One way to define laziness is as follows: a language has strict evaluation if and only if \(f(\bot) = \bot\) for every function \(f\) definable in the language.

I've been using Idris for a while, and today I stumbled into an example of a dynamorphism that worked so beautifully I had to share. It is a stellar example not only of dependent types but also the rĂ´le abstraction can play in writing correct code.

As you may have read in one of my past posts or elsewhere, performance across languages can be complicated, and it's not always as obvious as you'd expect.

I came across the idea to use \(F\)-(co)algebras to encode general constructors and destructors when reading Martin Erwig's paper on synchromorphisms.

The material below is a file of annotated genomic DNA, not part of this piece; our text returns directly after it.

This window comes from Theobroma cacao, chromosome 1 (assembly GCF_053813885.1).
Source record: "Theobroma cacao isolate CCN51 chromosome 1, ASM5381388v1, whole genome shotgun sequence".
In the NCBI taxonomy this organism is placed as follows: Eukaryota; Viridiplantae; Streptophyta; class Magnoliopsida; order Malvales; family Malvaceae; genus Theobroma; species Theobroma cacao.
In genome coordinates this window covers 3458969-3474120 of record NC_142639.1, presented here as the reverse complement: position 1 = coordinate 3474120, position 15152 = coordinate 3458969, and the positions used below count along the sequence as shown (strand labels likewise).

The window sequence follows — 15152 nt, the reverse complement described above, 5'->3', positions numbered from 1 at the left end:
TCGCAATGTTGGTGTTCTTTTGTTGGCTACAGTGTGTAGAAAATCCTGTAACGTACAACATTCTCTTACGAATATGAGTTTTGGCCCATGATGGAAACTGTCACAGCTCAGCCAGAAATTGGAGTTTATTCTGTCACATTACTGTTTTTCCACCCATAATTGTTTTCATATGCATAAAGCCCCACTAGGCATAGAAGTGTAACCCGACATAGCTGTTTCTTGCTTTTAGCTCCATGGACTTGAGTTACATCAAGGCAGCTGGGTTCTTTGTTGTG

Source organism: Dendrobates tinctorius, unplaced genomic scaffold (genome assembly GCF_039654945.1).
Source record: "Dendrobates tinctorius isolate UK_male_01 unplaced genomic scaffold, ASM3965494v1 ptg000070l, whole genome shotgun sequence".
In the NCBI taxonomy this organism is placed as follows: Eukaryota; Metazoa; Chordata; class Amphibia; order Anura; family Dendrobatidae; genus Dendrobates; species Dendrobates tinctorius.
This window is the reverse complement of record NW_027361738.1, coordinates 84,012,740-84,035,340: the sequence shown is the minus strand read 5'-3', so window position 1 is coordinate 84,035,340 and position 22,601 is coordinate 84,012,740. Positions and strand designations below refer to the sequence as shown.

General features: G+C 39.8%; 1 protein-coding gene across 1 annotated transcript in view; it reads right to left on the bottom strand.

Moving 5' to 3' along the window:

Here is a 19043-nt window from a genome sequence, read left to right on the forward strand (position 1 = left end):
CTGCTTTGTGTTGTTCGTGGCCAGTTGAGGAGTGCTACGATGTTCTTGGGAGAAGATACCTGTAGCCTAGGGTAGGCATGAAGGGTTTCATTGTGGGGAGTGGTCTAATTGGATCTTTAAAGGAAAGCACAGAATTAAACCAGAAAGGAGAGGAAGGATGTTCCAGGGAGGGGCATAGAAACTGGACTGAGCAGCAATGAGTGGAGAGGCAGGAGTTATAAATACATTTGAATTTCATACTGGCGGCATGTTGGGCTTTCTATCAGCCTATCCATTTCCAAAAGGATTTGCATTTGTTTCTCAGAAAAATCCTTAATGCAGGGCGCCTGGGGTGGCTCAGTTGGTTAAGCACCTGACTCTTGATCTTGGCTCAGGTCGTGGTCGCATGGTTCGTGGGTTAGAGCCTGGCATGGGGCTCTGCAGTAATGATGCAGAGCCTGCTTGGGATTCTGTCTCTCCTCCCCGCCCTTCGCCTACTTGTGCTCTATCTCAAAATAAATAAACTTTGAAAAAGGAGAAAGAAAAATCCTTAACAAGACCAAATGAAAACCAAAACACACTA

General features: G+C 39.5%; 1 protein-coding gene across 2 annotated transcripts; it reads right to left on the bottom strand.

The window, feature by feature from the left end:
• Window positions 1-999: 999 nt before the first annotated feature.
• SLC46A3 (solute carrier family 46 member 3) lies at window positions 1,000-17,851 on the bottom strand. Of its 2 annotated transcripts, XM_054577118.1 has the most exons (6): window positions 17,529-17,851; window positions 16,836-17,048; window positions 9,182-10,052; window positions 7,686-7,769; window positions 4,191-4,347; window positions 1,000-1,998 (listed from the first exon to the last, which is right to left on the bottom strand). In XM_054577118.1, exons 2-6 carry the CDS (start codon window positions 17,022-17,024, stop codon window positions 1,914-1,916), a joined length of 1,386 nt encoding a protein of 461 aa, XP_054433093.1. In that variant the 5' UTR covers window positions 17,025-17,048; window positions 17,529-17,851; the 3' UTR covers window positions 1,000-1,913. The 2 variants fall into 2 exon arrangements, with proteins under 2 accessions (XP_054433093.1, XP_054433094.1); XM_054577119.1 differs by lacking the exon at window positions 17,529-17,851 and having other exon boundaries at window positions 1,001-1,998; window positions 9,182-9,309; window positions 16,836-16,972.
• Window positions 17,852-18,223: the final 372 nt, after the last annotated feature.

The modern theory of continued fractions comes from Christiaan Huygens, a Dutch physicist who invented the pendulum clock. Continued fractions turn out to be an especially elegant way of finding rational approximations of a number; this enabled him to design clocks with small gears that nonetheless provided the desired degree of accuracy.

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